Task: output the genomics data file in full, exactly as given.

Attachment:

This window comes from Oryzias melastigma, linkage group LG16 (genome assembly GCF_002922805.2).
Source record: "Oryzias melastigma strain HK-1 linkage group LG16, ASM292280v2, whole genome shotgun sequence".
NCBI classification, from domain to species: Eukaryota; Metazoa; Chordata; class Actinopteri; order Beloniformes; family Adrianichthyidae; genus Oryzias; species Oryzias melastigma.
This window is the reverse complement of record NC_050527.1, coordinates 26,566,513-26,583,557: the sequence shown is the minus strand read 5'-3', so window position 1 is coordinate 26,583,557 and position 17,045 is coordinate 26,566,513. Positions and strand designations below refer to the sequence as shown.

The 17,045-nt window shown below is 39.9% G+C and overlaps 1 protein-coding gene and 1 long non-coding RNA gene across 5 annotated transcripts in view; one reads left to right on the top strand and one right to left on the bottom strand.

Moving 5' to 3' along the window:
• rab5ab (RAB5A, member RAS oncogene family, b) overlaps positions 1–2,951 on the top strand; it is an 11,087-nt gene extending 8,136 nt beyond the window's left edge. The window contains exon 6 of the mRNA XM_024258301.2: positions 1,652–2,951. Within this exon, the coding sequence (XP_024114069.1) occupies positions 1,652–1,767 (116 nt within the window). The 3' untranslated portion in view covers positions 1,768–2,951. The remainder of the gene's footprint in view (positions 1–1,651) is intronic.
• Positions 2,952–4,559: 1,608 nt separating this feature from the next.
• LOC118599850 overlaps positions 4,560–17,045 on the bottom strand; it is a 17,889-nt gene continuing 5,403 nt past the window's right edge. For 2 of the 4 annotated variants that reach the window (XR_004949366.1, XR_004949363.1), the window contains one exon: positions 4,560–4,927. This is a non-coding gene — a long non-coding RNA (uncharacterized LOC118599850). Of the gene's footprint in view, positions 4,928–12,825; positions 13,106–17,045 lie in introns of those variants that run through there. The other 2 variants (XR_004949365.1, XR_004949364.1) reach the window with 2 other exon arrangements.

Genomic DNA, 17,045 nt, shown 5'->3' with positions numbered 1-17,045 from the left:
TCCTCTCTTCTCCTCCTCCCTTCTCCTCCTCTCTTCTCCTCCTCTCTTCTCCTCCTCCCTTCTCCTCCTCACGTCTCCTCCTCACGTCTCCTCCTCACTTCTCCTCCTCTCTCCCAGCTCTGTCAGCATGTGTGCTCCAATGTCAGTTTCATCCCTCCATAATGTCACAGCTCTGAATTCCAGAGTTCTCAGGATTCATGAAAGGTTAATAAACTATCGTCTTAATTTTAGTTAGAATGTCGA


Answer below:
This window comes from Oryzias melastigma, linkage group LG16 (genome assembly GCF_002922805.2).
Source record: "Oryzias melastigma strain HK-1 linkage group LG16, ASM292280v2, whole genome shotgun sequence".
NCBI classification, from domain to species: Eukaryota; Metazoa; Chordata; class Actinopteri; order Beloniformes; family Adrianichthyidae; genus Oryzias; species Oryzias melastigma.
This window is the reverse complement of record NC_050527.1, coordinates 26,566,513-26,583,557: the sequence shown is the minus strand read 5'-3', so window position 1 is coordinate 26,583,557 and position 17,045 is coordinate 26,566,513. Positions and strand designations below refer to the sequence as shown.

The 17,045-nt window shown below is 39.9% G+C and overlaps 1 protein-coding gene and 1 long non-coding RNA gene across 5 annotated transcripts in view; one reads left to right on the top strand and one right to left on the bottom strand.

Moving 5' to 3' along the window:
• rab5ab (RAB5A, member RAS oncogene family, b) overlaps positions 1–2,951 on the top strand; it is an 11,087-nt gene extending 8,136 nt beyond the window's left edge. The window contains exon 6 of the mRNA XM_024258301.2: positions 1,652–2,951. Within this exon, the coding sequence (XP_024114069.1) occupies positions 1,652–1,767 (116 nt within the window). The 3' untranslated portion in view covers positions 1,768–2,951. The remainder of the gene's footprint in view (positions 1–1,651) is intronic.
• Positions 2,952–4,559: 1,608 nt separating this feature from the next.
• LOC118599850 overlaps positions 4,560–17,045 on the bottom strand; it is a 17,889-nt gene continuing 5,403 nt past the window's right edge. For 2 of the 4 annotated variants that reach the window (XR_004949366.1, XR_004949363.1), the window contains one exon: positions 4,560–4,927. This is a non-coding gene — a long non-coding RNA (uncharacterized LOC118599850). Of the gene's footprint in view, positions 4,928–12,825; positions 13,106–17,045 lie in introns of those variants that run through there. The other 2 variants (XR_004949365.1, XR_004949364.1) reach the window with 2 other exon arrangements.

Genomic DNA, 17,045 nt, shown 5'->3' with positions numbered 1-17,045 from the left:
TCCTCTCTTCTCCTCCTCCCTTCTCCTCCTCTCTTCTCCTCCTCTCTTCTCCTCCTCCCTTCTCCTCCTCACGTCTCCTCCTCACGTCTCCTCCTCACTTCTCCTCCTCTCTCCCAGCTCTGTCAGCATGTGTGCTCCAATGTCAGTTTCATCCCTCCATAATGTCACAGCTCTGAATTCCAGAGTTCTCAGGATTCATGAAAGGTTAATAAACTATCGTCTTAATTTTAGTTAGAATGTCGA